Along with helping high school students, the Career and College Access Network also helps adults. Sometimes people think, ‘I could never get a scholarship; I’m too old. But the Michigan Reconnect Program allows free tuition to adults who never earned a degree, funding tuition for a community college associates degree. Through this program, for example, someone who wants to do construction or go into healthcare can get their associate’s degree paid for and enter that field.
We held an event last year called My Place In Healthcare at the hospital in collaboration with MyMichigan Health, and we brought together all of the local college programs that would support different pathways in the medical field; and we brought financial aid advisors in, we brought employers in. What we’re aiming to do is get more collaborative events that speak to all types of employment within an organization.
There’s also a storytelling piece with our adult learner team. We want you to tell your story. Who supported you? Where did you start? Why did you choose that? If more adults can see themselves in these stories, we hope they start to think, ‘Hey, college is for me too.’
When we improve access to college degrees and careers, there’s a ripple effect. For example, if we get a student first in their family to go to college, there might be younger siblings in the home or maybe a parent or guardian who sees that and says, ‘I can go to college, too!’. If we can lift one person up, and then two, and then a family, the next generation will have the beautiful gift of opportunity.
We have action teams—people from Michigan Works, Delta College, Midland County Educational Service Agency, and SVSU—who come together and say, ‘How do we wrap our arms around our community’s most vulnerable?’ The people on the teams go back to their individual organizations and increase support in their individual organizations.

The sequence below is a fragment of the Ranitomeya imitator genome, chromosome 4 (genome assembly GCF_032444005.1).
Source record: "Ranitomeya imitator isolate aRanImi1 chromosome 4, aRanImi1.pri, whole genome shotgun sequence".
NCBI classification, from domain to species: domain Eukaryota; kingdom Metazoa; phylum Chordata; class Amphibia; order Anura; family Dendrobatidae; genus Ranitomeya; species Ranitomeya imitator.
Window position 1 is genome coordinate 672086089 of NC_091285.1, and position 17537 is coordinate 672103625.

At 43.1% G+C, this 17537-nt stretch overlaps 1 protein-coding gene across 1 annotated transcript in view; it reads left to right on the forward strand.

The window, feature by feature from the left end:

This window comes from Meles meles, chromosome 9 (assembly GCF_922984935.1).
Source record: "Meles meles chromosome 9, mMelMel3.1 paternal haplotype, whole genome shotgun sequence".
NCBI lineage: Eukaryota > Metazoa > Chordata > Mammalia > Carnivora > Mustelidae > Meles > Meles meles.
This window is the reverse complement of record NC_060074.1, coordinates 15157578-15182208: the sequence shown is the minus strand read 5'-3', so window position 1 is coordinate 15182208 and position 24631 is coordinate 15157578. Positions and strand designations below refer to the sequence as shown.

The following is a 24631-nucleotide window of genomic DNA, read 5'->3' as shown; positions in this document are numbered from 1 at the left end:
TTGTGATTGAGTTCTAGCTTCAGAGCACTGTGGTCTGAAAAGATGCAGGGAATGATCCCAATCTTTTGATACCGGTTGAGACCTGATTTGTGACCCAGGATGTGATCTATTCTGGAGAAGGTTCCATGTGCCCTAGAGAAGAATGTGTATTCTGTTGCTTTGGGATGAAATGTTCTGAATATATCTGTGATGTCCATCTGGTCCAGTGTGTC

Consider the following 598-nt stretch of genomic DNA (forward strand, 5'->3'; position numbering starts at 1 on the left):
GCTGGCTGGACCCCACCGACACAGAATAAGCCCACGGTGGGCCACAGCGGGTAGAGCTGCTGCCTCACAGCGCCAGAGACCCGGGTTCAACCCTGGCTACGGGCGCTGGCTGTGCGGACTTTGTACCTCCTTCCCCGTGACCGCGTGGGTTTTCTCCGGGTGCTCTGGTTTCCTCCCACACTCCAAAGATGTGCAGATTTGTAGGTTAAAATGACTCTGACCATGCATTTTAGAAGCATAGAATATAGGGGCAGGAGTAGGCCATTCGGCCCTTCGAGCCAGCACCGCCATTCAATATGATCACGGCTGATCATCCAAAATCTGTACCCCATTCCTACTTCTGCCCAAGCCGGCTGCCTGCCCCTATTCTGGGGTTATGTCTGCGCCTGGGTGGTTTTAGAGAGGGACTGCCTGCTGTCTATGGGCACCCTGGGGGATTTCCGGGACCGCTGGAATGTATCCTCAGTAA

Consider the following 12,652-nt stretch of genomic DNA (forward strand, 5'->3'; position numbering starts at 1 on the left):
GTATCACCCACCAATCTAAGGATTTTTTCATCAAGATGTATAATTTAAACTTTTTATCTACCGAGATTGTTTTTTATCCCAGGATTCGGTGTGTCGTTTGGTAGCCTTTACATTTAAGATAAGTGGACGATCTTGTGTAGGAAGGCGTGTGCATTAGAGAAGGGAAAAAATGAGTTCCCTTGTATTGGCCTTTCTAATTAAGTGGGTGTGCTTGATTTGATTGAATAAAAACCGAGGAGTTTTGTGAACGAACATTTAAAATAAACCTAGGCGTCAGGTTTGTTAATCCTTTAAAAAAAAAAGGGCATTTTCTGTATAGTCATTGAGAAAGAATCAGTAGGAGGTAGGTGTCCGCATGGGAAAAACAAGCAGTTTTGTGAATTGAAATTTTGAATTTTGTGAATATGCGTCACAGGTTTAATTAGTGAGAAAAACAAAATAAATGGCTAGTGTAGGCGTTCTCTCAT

This is important because this work needs to happen across sectors, and there are great programs going on all the time and everywhere to support post-secondary education, but it’s critical to communicate, be in tune with one another, and being on the same page to support a diversity of post-secondary experiences.
We want to retain our awesome college graduates! We want to retain our skilled trades workers! We have to have a community where they want to stay, where there is activity and inclusivity, and where there is respect for all lines of work. And so there’s that ripple effect to the valuing of all work.
Data tells us post-secondary credentials and degrees of all kinds improve the quality of life, so at the heart of this work is building a thriving community for everyone. We know post-secondary education positions people to thrive individually, and when that happens, they contribute and stay in their communities. We want to have an impact that lives beyond individual lives. We want this beautiful community where everyone can thrive, and post-secondary helps us do that.
This work of watching people’s lives transform it’s work that we’re all put on this planet to do. We’re here to make positive change. And through the College and Career Access Network, we can see the beautiful impact we can have right here in Midland County, for all of us.”